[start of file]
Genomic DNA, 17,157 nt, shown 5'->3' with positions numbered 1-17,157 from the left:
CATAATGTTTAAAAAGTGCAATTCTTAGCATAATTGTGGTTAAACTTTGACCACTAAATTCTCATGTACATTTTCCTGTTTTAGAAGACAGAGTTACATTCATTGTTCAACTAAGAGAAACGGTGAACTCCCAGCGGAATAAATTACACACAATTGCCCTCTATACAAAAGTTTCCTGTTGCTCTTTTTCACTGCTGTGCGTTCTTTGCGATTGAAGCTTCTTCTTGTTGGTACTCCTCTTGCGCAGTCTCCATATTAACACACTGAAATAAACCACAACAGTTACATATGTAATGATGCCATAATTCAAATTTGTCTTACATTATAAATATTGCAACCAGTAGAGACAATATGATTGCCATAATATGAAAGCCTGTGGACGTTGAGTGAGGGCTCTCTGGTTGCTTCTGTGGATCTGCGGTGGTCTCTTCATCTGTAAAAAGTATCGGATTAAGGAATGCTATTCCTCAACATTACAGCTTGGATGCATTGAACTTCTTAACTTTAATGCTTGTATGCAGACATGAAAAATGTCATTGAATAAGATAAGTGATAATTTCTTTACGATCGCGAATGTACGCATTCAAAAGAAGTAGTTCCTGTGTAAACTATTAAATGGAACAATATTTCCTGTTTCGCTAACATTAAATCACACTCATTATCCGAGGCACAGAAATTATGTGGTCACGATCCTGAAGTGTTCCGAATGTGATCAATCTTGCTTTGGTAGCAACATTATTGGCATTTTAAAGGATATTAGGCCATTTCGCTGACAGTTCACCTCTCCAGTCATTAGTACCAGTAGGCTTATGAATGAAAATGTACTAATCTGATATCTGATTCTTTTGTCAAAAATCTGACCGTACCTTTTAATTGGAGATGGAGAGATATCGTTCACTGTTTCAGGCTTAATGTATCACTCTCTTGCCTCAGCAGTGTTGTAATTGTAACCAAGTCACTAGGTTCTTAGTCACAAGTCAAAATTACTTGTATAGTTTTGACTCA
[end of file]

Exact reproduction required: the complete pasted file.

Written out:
Genomic DNA, 17,157 nt, shown 5'->3' with positions numbered 1-17,157 from the left:
CATAATGTTTAAAAAGTGCAATTCTTAGCATAATTGTGGTTAAACTTTGACCACTAAATTCTCATGTACATTTTCCTGTTTTAGAAGACAGAGTTACATTCATTGTTCAACTAAGAGAAACGGTGAACTCCCAGCGGAATAAATTACACACAATTGCCCTCTATACAAAAGTTTCCTGTTGCTCTTTTTCACTGCTGTGCGTTCTTTGCGATTGAAGCTTCTTCTTGTTGGTACTCCTCTTGCGCAGTCTCCATATTAACACACTGAAATAAACCACAACAGTTACATATGTAATGATGCCATAATTCAAATTTGTCTTACATTATAAATATTGCAACCAGTAGAGACAATATGATTGCCATAATATGAAAGCCTGTGGACGTTGAGTGAGGGCTCTCTGGTTGCTTCTGTGGATCTGCGGTGGTCTCTTCATCTGTAAAAAGTATCGGATTAAGGAATGCTATTCCTCAACATTACAGCTTGGATGCATTGAACTTCTTAACTTTAATGCTTGTATGCAGACATGAAAAATGTCATTGAATAAGATAAGTGATAATTTCTTTACGATCGCGAATGTACGCATTCAAAAGAAGTAGTTCCTGTGTAAACTATTAAATGGAACAATATTTCCTGTTTCGCTAACATTAAATCACACTCATTATCCGAGGCACAGAAATTATGTGGTCACGATCCTGAAGTGTTCCGAATGTGATCAATCTTGCTTTGGTAGCAACATTATTGGCATTTTAAAGGATATTAGGCCATTTCGCTGACAGTTCACCTCTCCAGTCATTAGTACCAGTAGGCTTATGAATGAAAATGTACTAATCTGATATCTGATTCTTTTGTCAAAAATCTGACCGTACCTTTTAATTGGAGATGGAGAGATATCGTTCACTGTTTCAGGCTTAATGTATCACTCTCTTGCCTCAGCAGTGTTGTAATTGTAACCAAGTCACTAGGTTCTTAGTCACAAGTCAAAATTACTTGTATAGTTTTGACTCA